7 May 2018

Junk food may double risk of infertility

Clinical Women

Who would have thought? A dietician might be a useful resource for couples trying to become pregnant.

New Australian-led research found that women who ate junk food four times a week or more were twice as likely to be infertile compared with those who rarely ate it. And junk-food eaters, on average, took longer to become pregnant than their healthier-eating colleagues. 

Similarly, women who ate the most fruit, reporting three or more serves a day, were 50% less likely to be infertile compared with those who said they only ate fruit three or fewer times per month. 

“I’d like to see all GPs and fertility specialists referring to a fertility dietitian prior to conception,”  accredited fertility dietitian Melanie McGrice said. 

The study highlighted a problem Ms McGrice increasingly sees among women who mistakenly believe that fruit is in the same basket as soft drinks and other sugary foods, and ought to be avoided. 

While obesity and smoking are now established impediments to pregnancy, questions still surround the role of diet, especially in groups of women who are not undergoing fertility treatment. 

This study took 5600 nulliparous women at their first antenatal visit and asked them about their pre-conception diets and time to pregnancy.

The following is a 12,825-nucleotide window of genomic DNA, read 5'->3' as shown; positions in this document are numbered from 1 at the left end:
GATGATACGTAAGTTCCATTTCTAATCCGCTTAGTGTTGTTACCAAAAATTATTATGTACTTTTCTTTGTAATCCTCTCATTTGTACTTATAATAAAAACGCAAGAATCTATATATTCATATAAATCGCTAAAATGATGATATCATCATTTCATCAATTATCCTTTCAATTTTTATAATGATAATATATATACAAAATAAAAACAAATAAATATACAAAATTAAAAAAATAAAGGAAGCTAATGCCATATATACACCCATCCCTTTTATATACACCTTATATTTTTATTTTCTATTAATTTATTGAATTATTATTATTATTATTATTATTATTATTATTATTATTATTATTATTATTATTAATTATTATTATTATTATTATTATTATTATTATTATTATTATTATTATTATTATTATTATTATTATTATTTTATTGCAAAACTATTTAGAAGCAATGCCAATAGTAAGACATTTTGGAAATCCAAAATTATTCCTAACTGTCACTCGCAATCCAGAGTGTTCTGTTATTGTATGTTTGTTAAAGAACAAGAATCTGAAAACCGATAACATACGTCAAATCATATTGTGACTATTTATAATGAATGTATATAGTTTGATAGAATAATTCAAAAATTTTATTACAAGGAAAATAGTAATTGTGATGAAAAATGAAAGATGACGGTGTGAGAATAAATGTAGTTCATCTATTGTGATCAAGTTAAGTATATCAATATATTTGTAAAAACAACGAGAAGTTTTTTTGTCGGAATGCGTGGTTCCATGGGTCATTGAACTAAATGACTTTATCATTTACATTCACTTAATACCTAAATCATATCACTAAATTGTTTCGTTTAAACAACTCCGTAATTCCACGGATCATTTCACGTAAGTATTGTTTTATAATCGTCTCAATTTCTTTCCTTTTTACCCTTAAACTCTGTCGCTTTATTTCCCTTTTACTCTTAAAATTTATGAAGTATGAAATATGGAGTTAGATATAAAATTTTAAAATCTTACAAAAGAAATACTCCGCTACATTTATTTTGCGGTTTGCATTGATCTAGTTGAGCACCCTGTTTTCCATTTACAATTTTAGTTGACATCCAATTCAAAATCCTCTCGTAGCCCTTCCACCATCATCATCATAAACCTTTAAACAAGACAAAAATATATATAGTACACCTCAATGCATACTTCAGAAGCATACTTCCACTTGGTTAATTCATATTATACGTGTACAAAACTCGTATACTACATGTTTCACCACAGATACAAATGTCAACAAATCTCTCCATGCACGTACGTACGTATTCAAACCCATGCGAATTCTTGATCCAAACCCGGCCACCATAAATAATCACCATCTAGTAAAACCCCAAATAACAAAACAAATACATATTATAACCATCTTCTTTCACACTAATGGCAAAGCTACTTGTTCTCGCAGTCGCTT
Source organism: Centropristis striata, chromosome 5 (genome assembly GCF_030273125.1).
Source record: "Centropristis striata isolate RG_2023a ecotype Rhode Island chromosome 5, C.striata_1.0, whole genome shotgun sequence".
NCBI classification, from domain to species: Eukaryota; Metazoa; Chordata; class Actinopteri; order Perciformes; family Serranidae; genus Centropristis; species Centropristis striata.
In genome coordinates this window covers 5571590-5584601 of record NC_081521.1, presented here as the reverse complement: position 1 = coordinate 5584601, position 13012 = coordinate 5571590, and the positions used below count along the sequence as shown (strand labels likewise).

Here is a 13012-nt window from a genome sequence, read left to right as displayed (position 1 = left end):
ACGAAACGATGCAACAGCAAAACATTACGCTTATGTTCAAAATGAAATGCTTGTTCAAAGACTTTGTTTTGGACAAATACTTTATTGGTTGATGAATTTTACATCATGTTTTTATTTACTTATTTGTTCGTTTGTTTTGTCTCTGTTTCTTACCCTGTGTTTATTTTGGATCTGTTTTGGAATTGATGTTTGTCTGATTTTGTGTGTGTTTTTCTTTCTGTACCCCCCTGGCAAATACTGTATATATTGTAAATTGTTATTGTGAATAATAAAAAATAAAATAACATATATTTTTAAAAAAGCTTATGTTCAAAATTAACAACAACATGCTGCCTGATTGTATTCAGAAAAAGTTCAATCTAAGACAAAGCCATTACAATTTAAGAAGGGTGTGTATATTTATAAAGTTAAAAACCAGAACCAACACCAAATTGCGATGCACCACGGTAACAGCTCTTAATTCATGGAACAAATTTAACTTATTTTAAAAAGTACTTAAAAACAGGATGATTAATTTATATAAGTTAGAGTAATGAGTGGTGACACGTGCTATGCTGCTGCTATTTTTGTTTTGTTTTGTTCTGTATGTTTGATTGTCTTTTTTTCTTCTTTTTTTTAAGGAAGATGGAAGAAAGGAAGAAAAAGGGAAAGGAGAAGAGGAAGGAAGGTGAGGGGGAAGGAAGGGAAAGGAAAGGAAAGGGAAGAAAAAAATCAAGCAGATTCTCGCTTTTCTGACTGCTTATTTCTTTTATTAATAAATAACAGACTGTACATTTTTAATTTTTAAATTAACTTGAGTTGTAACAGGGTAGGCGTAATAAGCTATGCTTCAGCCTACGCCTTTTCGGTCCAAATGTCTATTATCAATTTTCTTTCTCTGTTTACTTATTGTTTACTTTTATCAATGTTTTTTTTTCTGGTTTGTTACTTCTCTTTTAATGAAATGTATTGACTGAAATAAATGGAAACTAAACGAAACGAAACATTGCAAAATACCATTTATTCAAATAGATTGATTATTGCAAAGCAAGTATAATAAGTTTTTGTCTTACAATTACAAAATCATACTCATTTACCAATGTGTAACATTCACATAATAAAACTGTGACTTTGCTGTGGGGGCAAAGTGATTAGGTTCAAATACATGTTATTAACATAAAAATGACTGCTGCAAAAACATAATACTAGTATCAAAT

“Most of the women did not have a history of infertility,” lead author and University of Adelaide researcher Dr Jessica Grieger said. This set the study apart from much other research in the field which has focused on women undergoing fertility treatment. 

One in 12 were classed as “infertile” because it took them longer than a year to conceive, whereas two in five became pregnant within a month. 

The highest fruit eaters had an 8% chance of being infertile, whereas those who ate the least amount of fruit had a 12% chance. Similarly, rarely eating junk food was associated with an 8% chance of infertility, compared with 16% for the group who ate the most. 

Interestingly, fertility rates did not appear to be affected by how much fish or green leafy vegetables the women ate. 

The authors controlled for common causes of infertility, such as BMI, maternal age, smoking and drinking. 

“As diet is a modifiable factor, our findings underscore the importance of considering pre-conception diet to support timely conception for women planning pregnancy,” Dr Grieger said.  

The AMA’s spokesperson for obstetrics and gynaecology said the study yet again supported the importance of a healthy diet for couples trying for a baby. 

“Another week, another good reason for women hoping to start a family to make sure they ditch the fast food and switch over to a healthy diet,” Dr Gino Pecoraro, a senior lecturer in obstetrics and gynaecology at the University of Queensland, said. 

While the study backed up previous research, Dr Pecoraro noted that studies relying on retrospective self-report “can notoriously be inaccurate”. 

It also failed to take into account the father’s diet, he said. 

Human Reproduction 2018; online 4 May